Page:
# Positional Astronomy: Precession

{Note: If your browser does not distinguish between "a,b" and "α, β" (the Greek letters "alpha, beta") then I am afraid you will not be able to make much sense of the equations on this page.}

So far, this series of pages has considered
how we assign coordinates to any point in the sky,
and the various physical effects that may alter its apparent position.
But there is a more profound problem with the way we determine coordinates,
relative to the celestial equator and the ecliptic,
since these are not permanently fixed.

The Earth’s axis is tilted to its orbital plane.
The gravitational pull of the Sun and the Moon on the Earth’s equatorial bulge
tend to pull it back towards the plane of the ecliptic.
Since the Earth is spinning, its axis precesses.
The North Celestial Pole traces out a precessional circle
around the pole of the ecliptic,
and this means that the equinoxes precess backwards around the ecliptic,
at the rate of 50.35 arc-seconds per year
(around 26,000 years for a complete cycle).

Around 2000 years ago,
the Sun was in the constellation of Aries at the spring equinox,
in Cancer at the summer solstice,
in Libra at the autumn equinox,
and in Capricorn at the winter solstice.
Precession means that all of these have changed,
but we still use the old names
(e.g. the First Point of Aries for the vernal equinox),
and the symbols for the vernal and autumnal equinoxes
are the astrological symbols for Aries and Libra.

Exercise:

when the Sun is in the constellation of Pisces.

Pisces covers a section of the ecliptic
from longitude 352° to longitude 28°;
at longitude 28° the ecliptic passes into Aries.

How many years would we have to go back,
to find the Sun at “the First Point of Aries”
at the vernal equinox?

Precession is caused by the Sun and the Moon.
However, the Moon does not orbit exactly in the ecliptic plane,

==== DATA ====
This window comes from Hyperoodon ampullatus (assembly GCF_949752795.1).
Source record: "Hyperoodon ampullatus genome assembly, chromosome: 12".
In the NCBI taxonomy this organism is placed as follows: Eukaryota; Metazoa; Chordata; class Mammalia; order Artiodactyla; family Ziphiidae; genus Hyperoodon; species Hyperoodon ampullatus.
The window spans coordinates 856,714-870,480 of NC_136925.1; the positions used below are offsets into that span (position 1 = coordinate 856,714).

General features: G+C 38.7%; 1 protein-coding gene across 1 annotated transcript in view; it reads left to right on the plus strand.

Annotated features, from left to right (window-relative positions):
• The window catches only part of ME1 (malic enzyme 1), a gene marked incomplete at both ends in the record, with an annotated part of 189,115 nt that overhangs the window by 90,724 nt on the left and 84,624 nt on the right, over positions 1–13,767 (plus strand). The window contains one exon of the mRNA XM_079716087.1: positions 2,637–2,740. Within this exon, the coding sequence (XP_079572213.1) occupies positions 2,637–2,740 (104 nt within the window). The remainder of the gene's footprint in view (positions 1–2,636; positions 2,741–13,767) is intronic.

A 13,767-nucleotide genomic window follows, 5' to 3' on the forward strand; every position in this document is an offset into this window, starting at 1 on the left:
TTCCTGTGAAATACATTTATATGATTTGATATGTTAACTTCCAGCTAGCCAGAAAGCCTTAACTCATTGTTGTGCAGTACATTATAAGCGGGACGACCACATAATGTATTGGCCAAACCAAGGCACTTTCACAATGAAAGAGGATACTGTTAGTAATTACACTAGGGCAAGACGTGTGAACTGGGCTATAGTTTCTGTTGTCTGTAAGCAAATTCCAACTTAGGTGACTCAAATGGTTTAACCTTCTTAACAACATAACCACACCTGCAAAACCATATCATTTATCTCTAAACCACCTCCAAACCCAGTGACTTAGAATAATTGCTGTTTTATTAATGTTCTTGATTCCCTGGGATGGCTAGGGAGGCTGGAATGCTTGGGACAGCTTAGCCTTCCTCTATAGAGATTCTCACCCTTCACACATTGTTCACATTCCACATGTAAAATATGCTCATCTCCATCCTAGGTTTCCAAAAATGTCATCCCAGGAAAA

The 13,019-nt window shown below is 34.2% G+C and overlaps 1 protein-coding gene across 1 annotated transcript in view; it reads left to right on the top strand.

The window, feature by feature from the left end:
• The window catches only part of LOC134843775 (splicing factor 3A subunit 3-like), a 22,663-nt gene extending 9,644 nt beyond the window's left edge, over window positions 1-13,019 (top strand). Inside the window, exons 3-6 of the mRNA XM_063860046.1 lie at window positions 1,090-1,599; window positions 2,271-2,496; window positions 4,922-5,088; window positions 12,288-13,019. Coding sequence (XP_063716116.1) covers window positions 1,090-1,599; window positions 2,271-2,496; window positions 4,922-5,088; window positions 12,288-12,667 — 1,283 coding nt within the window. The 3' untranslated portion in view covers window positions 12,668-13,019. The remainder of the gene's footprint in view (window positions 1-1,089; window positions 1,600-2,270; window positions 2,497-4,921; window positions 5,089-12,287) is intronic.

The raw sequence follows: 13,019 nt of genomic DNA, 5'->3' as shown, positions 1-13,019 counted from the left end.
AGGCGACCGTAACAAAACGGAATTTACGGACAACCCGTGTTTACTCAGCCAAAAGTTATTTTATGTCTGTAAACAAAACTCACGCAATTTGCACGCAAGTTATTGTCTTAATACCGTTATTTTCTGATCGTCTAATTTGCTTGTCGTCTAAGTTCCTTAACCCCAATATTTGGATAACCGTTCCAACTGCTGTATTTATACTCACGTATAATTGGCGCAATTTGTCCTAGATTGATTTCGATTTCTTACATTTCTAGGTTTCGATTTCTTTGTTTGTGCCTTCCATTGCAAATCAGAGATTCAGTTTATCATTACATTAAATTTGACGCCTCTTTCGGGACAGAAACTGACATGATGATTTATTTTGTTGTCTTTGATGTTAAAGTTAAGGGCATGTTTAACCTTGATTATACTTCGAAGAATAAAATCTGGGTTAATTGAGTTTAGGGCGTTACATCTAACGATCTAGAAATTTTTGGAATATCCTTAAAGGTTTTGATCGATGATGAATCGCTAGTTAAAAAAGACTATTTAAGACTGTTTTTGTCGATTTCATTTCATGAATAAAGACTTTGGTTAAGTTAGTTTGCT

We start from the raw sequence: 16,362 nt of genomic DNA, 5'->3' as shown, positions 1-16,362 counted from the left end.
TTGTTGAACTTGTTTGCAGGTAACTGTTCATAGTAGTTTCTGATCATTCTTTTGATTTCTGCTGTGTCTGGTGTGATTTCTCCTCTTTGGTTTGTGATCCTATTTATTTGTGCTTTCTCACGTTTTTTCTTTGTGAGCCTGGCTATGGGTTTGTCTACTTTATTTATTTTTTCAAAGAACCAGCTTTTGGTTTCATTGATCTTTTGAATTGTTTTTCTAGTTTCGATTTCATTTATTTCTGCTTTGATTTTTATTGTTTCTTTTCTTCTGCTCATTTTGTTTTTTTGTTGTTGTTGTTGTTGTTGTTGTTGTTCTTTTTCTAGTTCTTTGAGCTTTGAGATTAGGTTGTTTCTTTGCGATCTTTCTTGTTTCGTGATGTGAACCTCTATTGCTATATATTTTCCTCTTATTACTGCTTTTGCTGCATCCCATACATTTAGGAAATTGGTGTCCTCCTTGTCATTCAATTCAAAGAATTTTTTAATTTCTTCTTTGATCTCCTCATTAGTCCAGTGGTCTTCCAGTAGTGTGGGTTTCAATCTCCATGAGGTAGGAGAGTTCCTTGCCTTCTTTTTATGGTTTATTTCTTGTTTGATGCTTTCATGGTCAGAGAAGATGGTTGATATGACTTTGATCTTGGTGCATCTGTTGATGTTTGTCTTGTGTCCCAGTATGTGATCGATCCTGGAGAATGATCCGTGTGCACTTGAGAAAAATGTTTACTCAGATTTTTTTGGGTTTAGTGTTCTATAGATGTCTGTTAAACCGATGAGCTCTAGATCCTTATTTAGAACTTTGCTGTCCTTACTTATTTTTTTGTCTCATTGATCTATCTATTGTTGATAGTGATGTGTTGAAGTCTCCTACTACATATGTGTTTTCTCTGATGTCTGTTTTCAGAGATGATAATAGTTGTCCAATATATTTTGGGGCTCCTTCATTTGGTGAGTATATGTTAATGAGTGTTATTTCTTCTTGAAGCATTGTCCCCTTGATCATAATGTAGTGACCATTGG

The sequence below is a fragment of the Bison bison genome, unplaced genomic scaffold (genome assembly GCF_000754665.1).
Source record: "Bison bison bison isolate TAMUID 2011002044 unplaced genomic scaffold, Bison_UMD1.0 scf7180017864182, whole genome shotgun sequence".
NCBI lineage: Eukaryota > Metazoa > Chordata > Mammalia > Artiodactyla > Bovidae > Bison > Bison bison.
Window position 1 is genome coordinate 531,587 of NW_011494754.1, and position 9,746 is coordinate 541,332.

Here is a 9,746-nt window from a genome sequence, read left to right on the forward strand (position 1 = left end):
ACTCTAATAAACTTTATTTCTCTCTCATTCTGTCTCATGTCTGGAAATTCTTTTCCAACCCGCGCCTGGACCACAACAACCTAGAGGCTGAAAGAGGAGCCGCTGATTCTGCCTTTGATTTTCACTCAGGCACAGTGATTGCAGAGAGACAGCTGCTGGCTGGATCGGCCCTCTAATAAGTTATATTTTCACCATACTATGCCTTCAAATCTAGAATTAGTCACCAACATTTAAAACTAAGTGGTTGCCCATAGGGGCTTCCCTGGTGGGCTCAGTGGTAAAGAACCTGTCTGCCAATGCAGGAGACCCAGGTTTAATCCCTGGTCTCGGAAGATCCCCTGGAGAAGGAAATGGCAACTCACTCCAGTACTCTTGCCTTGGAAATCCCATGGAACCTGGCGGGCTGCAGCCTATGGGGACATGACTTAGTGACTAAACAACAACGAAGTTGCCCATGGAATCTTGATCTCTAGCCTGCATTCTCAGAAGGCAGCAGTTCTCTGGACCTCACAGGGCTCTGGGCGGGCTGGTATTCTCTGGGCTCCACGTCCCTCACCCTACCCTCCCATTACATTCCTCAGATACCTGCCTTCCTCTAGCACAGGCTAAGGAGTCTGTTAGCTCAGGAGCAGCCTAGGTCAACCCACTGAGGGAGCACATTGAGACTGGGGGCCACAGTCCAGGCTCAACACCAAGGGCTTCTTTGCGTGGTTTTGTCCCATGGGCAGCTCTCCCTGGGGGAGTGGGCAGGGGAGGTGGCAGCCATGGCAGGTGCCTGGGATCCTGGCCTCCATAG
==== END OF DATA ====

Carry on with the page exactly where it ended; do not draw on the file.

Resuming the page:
but at an inclination of about 5° to it.
The Moon’s orbit precesses rapidly,
with the nodes taking 18.6 years to complete one circuit.
The lunar contribution to luni-solar precession
to the precessional movement of the North Celestial Pole,;
this wobble is called nutation.

Ignoring nutation,
luni-solar precession simply adds 50.35 arc-seconds per year
to the ecliptic longitude of every star,
leaving the ecliptic latitude unchanged.

This definition assumes the ecliptic itself is unchanging.
In fact, the gravitational pull of the other planets perturbs the Earth’s orbit
and so it gradually changes the plane of the ecliptic.
If the equator were kept fixed,
the movement of the ecliptic would shift the equinoxes forward along the equator
by about 0.13 arc-seconds per year.
This is planetary precession,
which decreases the Right Ascension of every star by 0.13 arc-seconds per year,
leaving the declination unchanged.

Combining luni-solar and planetary precessions gives general precession.
(Lunar nutation and planetary precession also produce slight changes in the obliquity of the ecliptic)

Because of precession,
our framework of Right Ascension and declination is constantly changing.
Consequently, it is necessary to state the equator and equinox
of the coordinate system to which any position is referred.
Certain dates (e.g. 1950.0, 2000.0) are taken as standard epochs,
and used for star catalogues etc.

To point a telescope at an object
on a date other than its catalogue epoch,